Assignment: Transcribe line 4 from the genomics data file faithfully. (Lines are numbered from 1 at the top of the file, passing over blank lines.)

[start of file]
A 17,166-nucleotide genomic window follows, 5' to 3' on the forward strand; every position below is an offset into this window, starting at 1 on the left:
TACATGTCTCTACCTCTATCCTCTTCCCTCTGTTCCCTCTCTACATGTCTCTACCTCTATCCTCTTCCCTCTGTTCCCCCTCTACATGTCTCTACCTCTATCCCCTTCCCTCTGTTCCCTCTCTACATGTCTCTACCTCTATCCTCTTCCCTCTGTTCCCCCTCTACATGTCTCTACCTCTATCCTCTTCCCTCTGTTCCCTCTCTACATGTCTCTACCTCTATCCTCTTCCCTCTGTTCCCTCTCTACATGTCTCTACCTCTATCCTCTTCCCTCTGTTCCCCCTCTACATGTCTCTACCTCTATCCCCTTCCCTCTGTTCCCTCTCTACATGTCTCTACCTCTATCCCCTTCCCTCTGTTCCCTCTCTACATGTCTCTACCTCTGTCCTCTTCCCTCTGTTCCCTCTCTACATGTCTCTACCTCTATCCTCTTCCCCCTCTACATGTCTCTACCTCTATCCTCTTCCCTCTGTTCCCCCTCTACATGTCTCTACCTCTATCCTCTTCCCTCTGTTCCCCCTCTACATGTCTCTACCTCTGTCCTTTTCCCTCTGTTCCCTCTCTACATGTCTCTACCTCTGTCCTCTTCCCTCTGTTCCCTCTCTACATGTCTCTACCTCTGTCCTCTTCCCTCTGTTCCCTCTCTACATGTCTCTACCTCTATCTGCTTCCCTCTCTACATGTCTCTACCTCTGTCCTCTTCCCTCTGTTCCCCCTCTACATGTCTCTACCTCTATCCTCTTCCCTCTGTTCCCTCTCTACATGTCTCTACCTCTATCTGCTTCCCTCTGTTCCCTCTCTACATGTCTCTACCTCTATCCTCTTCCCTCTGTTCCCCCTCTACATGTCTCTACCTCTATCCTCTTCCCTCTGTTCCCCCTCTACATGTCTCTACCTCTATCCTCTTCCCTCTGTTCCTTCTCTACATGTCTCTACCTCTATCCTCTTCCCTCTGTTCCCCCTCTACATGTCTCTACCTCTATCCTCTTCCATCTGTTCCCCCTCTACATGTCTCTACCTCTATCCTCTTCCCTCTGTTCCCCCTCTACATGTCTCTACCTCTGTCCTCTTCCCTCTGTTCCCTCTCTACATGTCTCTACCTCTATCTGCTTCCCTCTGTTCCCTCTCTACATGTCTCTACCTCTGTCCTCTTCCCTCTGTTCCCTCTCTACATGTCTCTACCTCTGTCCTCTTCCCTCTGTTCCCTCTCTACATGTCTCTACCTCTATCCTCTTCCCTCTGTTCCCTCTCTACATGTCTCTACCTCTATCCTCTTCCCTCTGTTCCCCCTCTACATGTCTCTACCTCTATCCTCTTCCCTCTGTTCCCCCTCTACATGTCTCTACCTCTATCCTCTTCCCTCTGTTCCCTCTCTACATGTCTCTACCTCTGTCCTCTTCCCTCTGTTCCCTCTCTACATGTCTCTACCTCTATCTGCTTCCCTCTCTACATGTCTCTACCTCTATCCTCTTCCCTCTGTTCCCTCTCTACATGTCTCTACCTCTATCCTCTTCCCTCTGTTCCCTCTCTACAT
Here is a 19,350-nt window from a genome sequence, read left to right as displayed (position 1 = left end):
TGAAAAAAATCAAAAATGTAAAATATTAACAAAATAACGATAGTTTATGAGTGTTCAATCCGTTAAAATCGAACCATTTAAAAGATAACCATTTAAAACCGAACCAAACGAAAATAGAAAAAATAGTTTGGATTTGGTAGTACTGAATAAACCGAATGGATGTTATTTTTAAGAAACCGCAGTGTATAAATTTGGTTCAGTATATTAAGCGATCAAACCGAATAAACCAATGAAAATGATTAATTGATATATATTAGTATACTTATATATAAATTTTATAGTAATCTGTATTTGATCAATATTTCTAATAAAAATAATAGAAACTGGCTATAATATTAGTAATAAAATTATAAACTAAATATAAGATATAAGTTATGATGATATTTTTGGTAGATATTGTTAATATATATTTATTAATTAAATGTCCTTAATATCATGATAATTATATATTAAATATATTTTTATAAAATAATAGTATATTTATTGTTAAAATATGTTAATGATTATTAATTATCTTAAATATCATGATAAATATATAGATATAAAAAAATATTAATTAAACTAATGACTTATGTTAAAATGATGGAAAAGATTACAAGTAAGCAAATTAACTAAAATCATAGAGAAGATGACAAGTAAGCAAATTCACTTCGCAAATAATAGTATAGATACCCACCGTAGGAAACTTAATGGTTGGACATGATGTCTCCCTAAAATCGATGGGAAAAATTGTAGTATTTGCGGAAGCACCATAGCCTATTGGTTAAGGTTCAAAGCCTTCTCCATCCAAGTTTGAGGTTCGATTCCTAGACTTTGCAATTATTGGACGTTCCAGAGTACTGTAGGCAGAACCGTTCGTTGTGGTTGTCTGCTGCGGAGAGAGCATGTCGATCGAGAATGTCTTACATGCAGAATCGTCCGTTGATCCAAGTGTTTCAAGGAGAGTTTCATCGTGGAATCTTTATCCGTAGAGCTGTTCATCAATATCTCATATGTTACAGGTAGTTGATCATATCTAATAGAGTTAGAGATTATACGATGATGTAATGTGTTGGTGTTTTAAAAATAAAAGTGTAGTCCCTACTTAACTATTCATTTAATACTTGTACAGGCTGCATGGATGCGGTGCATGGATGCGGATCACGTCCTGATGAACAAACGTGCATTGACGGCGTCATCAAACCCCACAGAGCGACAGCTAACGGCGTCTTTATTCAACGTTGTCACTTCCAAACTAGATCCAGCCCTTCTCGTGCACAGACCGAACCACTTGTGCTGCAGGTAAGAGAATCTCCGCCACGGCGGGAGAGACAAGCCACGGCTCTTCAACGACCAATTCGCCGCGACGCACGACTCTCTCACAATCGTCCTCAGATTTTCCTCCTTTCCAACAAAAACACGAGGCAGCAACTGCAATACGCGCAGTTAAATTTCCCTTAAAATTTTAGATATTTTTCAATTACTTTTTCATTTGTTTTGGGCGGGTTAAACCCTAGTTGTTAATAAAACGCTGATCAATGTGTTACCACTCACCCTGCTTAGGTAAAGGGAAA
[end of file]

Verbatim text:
TGAAAAAAATCAAAAATGTAAAATATTAACAAAATAACGATAGTTTATGAGTGTTCAATCCGTTAAAATCGAACCATTTAAAAGATAACCATTTAAAACCGAACCAAACGAAAATAGAAAAAATAGTTTGGATTTGGTAGTACTGAATAAACCGAATGGATGTTATTTTTAAGAAACCGCAGTGTATAAATTTGGTTCAGTATATTAAGCGATCAAACCGAATAAACCAATGAAAATGATTAATTGATATATATTAGTATACTTATATATAAATTTTATAGTAATCTGTATTTGATCAATATTTCTAATAAAAATAATAGAAACTGGCTATAATATTAGTAATAAAATTATAAACTAAATATAAGATATAAGTTATGATGATATTTTTGGTAGATATTGTTAATATATATTTATTAATTAAATGTCCTTAATATCATGATAATTATATATTAAATATATTTTTATAAAATAATAGTATATTTATTGTTAAAATATGTTAATGATTATTAATTATCTTAAATATCATGATAAATATATAGATATAAAAAAATATTAATTAAACTAATGACTTATGTTAAAATGATGGAAAAGATTACAAGTAAGCAAATTAACTAAAATCATAGAGAAGATGACAAGTAAGCAAATTCACTTCGCAAATAATAGTATAGATACCCACCGTAGGAAACTTAATGGTTGGACATGATGTCTCCCTAAAATCGATGGGAAAAATTGTAGTATTTGCGGAAGCACCATAGCCTATTGGTTAAGGTTCAAAGCCTTCTCCATCCAAGTTTGAGGTTCGATTCCTAGACTTTGCAATTATTGGACGTTCCAGAGTACTGTAGGCAGAACCGTTCGTTGTGGTTGTCTGCTGCGGAGAGAGCATGTCGATCGAGAATGTCTTACATGCAGAATCGTCCGTTGATCCAAGTGTTTCAAGGAGAGTTTCATCGTGGAATCTTTATCCGTAGAGCTGTTCATCAATATCTCATATGTTACAGGTAGTTGATCATATCTAATAGAGTTAGAGATTATACGATGATGTAATGTGTTGGTGTTTTAAAAATAAAAGTGTAGTCCCTACTTAACTATTCATTTAATACTTGTACAGGCTGCATGGATGCGGTGCATGGATGCGGATCACGTCCTGATGAACAAACGTGCATTGACGGCGTCATCAAACCCCACAGAGCGACAGCTAACGGCGTCTTTATTCAACGTTGTCACTTCCAAACTAGATCCAGCCCTTCTCGTGCACAGACCGAACCACTTGTGCTGCAGGTAAGAGAATCTCCGCCACGGCGGGAGAGACAAGCCACGGCTCTTCAACGACCAATTCGCCGCGACGCACGACTCTCTCACAATCGTCCTCAGATTTTCCTCCTTTCCAACAAAAACACGAGGCAGCAACTGCAATACGCGCAGTTAAATTTCCCTTAAAATTTTAGATATTTTTCAATTACTTTTTCATTTGTTTTGGGCGGGTTAAACCCTAGTTGTTAATAAAACGCTGATCAATGTGTTACCACTCACCCTGCTTAGGTAAAGGGAAA